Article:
Henry and Matilda
On this day in 1100 King Henry I of England married Matilda, daughter of Malcolm III of Scotland. According to historian Warren Hollister, Henry and Matilda were emotionally close, but their union was also politically motivated. Matilda was a member of the West Saxon royal family, being the niece of Edgar Ætheling, the great-granddaughter of Edmund Ironside and a descendant of Alfred the Great. Marrying Matilda gave Henry's reign increased legitimacy, and and gave future English monarchs a direct line back to the Saxon Royal House. As she was brother to Edgar, who was king of Scotland between 1097 and 1107 and Alexander I who succeeded him, It also bought closer relations with England's northern neighbour, which in the past had often disintegrated into conflict and violence.
Henry was the fourth son of William the Conqueror and brother of his predecessor William II, often known as William Rufus. He was present at his brother's death, which was possibly a murder.
His reign ran between 2nd August 1100 and 1st December 1135. He is reputed to have been an effective ruler, although some consider him harsh. He skilfully manipulated the barons in England and Normandy. In England, he built on the existing Anglo-Saxon system of justice, local government and taxation. He encouraged ecclesiastical reform, but became embroiled in a serious dispute in 1101 with Archbishop Anselm of Canterbury, which was resolved through a compromise solution in 1105.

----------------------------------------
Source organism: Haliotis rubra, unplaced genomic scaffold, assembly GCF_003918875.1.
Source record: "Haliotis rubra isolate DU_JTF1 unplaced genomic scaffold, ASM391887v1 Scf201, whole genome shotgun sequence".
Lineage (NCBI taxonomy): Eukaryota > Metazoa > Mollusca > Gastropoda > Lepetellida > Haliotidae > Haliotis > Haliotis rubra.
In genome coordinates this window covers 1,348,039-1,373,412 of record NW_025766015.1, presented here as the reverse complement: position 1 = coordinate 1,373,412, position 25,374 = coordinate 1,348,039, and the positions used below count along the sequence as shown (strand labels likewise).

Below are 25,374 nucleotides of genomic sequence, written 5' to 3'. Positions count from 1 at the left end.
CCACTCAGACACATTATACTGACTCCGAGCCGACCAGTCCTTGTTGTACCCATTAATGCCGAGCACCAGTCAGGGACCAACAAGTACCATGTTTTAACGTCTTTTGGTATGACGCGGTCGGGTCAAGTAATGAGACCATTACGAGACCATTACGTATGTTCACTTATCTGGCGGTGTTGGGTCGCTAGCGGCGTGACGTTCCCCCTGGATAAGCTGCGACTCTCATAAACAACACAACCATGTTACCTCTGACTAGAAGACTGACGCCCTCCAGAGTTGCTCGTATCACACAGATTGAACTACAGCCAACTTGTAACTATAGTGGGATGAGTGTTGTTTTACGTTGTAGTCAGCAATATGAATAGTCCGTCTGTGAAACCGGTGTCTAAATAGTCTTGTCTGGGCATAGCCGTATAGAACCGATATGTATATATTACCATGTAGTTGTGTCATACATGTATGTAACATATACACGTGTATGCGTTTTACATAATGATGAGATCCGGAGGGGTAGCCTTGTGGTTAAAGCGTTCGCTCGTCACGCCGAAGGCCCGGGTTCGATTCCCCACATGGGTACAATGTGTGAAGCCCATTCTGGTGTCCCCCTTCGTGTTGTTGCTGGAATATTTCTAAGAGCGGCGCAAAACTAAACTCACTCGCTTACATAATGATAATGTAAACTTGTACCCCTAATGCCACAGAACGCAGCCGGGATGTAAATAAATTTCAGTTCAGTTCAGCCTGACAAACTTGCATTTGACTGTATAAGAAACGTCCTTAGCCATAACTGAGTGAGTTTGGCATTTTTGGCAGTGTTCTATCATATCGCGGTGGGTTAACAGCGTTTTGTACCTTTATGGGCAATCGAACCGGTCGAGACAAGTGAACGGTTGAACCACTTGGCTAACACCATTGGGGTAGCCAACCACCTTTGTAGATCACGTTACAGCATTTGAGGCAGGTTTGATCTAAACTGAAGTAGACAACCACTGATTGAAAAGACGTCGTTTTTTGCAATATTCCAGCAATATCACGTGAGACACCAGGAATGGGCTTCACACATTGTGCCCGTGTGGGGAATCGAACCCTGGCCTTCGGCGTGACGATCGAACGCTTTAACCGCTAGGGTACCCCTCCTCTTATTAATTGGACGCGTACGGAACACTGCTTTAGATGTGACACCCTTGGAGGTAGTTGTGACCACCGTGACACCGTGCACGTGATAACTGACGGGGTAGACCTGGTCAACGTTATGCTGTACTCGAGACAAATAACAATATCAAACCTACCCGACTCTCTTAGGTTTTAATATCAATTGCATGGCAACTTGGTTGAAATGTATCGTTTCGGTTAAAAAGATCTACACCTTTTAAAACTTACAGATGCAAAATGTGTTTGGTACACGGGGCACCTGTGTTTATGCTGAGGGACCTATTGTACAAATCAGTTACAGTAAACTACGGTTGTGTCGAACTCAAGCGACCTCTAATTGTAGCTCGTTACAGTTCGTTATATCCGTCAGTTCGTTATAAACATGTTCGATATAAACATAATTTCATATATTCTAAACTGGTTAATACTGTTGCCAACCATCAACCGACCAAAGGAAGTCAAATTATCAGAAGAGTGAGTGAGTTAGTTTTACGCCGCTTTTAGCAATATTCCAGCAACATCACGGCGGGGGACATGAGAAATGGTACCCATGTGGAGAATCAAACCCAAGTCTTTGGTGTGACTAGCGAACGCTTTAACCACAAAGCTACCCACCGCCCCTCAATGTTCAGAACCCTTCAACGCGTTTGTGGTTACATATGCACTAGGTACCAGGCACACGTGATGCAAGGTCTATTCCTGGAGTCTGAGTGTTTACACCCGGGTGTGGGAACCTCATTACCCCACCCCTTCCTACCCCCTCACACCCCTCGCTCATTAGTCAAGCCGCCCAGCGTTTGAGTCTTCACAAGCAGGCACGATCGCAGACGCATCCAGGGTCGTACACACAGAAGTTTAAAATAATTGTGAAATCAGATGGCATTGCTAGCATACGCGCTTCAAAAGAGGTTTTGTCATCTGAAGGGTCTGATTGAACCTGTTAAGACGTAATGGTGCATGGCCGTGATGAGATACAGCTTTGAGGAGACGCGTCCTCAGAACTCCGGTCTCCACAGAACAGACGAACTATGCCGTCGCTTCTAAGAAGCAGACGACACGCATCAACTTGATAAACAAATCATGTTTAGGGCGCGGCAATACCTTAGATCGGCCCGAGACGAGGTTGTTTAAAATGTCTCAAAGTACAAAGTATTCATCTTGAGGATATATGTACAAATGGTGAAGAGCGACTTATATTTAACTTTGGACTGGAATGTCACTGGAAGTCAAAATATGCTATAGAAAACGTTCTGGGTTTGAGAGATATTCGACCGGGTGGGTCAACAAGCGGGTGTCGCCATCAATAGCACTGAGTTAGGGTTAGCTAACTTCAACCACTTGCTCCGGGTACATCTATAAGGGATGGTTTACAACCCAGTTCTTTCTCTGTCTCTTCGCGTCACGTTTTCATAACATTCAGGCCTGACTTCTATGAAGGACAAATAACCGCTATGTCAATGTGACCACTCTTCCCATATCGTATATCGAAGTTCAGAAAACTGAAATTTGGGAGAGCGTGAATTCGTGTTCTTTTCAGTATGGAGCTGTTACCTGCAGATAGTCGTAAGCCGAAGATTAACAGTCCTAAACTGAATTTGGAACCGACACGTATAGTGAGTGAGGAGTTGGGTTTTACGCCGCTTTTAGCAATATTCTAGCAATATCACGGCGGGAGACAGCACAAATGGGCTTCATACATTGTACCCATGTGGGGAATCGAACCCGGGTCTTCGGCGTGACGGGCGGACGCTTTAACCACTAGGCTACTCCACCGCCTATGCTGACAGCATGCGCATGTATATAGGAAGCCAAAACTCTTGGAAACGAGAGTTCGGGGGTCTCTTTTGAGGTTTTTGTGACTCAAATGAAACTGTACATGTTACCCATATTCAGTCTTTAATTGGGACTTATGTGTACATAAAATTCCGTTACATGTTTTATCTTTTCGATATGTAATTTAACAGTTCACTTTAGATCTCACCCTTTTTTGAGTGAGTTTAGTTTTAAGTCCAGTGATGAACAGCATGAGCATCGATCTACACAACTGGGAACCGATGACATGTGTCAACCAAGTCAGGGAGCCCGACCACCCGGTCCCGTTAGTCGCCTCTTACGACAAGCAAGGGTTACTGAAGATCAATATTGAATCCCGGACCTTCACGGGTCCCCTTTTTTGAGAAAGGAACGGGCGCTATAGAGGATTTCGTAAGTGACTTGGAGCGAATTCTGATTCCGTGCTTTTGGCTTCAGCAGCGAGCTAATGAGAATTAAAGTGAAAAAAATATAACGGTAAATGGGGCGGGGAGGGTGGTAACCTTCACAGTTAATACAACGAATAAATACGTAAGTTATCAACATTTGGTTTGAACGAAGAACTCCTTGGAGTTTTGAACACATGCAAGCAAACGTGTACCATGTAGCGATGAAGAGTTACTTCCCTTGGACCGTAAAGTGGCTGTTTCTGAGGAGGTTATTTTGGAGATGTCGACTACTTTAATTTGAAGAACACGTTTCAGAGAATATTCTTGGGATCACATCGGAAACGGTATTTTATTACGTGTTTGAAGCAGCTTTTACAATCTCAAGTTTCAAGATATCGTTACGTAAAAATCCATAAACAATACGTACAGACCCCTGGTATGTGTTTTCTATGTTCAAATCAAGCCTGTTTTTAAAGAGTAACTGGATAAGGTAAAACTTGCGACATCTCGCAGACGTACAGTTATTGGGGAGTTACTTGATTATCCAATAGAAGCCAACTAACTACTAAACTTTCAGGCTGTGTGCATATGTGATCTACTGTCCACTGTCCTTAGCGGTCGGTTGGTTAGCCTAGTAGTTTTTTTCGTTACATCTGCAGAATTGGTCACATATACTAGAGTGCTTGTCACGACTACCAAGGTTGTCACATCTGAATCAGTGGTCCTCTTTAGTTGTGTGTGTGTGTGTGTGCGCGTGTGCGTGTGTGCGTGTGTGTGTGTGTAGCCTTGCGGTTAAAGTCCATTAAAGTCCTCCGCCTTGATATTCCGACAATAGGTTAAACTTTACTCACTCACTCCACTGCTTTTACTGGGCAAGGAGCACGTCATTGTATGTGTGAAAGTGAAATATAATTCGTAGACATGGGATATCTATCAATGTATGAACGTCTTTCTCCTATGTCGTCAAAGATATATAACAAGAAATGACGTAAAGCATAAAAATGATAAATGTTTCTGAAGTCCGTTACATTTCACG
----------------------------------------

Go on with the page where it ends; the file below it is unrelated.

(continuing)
Matilda was intelligent and resourceful and wielded a level of agency that was uncommon for women of the time, taking an active role in government when her husband was away; many surviving charters are signed by her. She took a great interest in architecture and instigated the building of many Norman-style buildings, including Waltham Abbey and Holy Trinity Aldgate. She also commissioned the building of the first arched bridge in England, at Stratford-le-Bow, as well as a bathhouse with piped-in water and public lavatories at Queenhithe. Her court was one of literature and culture, filled with musicians and poets. She was also pious and sympathetic with the poor, with William of Malmesbury describing her as attending church barefoot at Lent, and washing the feet and kissing the hands of the sick.
Henry and Matilda had two children. Their daughter Matilda would become Holy Roman Empress, German Queen and Queen of Italy while their son William Adelin would die in the White Ship disaster of 1120.
Henry's failure to produce a legitimate son from his second marriage led to the succession crisis of The Anarchy.
This scene was built by James Pegrum as part of a series of models on the Kings and Queens of England. Follow us on Facebook and Twitter to see them first.
Leave a Reply.
BLOG TO THE PAST
On LEGO, History and other things by Brick to the Past